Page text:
Thursday, December 8, 2022

#Aragalayaleft?

By Malinda Seneviratne

‘Left’ in internet parlance refers, apparently, to an individual who has withdrawn from a group, for example one on WhatsApp created for like-minded people or those who share some common attribute (for example being a member of a particular sports team or a political collective). It can also be used, by extension, to refer to something that was but is no more. It is in this sense that we need to discuss the proposition, ‘#aragalayaleft?’ In other words, what happened to the agitation/protests or the ‘aragalaya?’ Is it still on? Is it done? Does it exist in the trappings and not substance? Such are the issues that we discuss here.

Outside of the diehards, it is clearly apparent that the aragalaya is not what it was or what it was meant to be or what its adherents made it out to be. GGG (Gotagotama) still exists, but few would insist that the spirit pervading the territory in the month of April and the first weeks of May is intact.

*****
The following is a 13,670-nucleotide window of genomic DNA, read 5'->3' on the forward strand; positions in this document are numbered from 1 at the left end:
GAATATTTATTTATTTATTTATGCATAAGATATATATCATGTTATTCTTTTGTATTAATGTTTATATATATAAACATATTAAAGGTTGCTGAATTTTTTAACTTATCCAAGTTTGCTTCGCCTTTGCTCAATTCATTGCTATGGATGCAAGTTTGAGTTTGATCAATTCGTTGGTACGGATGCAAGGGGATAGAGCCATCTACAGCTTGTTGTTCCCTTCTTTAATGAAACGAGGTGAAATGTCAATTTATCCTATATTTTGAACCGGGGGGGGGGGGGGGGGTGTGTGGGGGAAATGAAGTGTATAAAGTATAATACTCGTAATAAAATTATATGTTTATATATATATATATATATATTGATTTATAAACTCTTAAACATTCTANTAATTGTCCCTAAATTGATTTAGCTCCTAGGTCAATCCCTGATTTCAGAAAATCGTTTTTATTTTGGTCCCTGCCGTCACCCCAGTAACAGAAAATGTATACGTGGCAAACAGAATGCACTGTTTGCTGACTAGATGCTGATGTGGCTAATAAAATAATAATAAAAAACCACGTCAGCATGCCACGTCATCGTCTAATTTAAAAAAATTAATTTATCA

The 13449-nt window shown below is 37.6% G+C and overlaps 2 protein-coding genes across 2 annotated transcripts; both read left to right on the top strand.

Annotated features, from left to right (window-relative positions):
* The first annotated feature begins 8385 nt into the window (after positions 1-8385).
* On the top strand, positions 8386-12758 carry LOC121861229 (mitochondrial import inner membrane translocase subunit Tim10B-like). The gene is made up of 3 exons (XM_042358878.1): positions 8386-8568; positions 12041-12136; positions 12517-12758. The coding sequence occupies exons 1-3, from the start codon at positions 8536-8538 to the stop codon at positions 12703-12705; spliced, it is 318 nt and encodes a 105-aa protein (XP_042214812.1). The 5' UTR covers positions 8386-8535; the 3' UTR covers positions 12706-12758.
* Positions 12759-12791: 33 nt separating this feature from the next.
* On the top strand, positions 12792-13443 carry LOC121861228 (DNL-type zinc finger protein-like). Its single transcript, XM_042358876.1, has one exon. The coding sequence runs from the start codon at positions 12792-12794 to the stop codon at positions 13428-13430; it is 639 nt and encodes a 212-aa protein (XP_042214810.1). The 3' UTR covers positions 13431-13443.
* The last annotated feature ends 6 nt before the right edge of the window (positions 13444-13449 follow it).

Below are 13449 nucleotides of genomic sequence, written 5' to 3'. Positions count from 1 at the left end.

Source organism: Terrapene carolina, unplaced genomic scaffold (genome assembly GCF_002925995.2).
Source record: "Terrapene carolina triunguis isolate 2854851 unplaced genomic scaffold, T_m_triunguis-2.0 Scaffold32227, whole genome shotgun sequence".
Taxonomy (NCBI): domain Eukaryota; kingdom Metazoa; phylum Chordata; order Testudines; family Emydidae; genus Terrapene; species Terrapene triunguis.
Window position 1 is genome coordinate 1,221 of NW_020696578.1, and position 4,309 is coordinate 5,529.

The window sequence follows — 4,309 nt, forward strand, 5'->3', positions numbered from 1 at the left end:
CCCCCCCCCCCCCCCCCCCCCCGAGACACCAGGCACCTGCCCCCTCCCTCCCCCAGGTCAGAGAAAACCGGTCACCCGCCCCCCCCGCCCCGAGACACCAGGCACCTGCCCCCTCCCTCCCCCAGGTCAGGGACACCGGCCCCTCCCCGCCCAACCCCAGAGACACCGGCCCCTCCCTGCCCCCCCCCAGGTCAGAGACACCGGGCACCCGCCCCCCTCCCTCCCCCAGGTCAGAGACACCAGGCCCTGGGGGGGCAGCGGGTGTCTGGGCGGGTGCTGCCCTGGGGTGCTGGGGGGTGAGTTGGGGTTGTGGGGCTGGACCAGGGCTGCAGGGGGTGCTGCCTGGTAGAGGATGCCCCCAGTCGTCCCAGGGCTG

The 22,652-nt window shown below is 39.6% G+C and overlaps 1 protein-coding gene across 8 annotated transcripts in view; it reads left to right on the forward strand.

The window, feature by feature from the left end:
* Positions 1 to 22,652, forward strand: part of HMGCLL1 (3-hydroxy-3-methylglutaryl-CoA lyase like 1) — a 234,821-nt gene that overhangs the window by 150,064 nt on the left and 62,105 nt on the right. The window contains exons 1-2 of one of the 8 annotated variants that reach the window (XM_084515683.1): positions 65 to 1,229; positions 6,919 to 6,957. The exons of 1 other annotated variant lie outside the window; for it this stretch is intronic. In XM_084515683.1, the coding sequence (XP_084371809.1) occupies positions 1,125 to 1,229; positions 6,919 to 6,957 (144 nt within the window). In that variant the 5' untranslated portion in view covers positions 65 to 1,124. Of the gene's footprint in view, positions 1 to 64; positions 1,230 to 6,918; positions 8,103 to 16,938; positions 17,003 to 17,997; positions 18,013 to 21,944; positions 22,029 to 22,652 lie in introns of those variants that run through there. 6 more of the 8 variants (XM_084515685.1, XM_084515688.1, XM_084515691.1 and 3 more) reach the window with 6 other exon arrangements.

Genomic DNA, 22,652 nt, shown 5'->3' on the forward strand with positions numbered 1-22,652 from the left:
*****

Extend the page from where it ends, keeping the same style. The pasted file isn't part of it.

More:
Perhaps this is partly because ‘aragalaya’ is associated with a mis-written address. After all, the anxiety, fear, anger etc., that spilled out of the household and workplace didn’t flow all the way to the GGG from all parts of the country. GGG was seen or understood as a proxy or focal point, yes. People from all parts of the country did go there and many camped out for a few days or more, yes. However, for obvious reasons GGG could not hold all the agitators nor all agitation. The agitation still exists of course. The root causes haven’t been sorted out.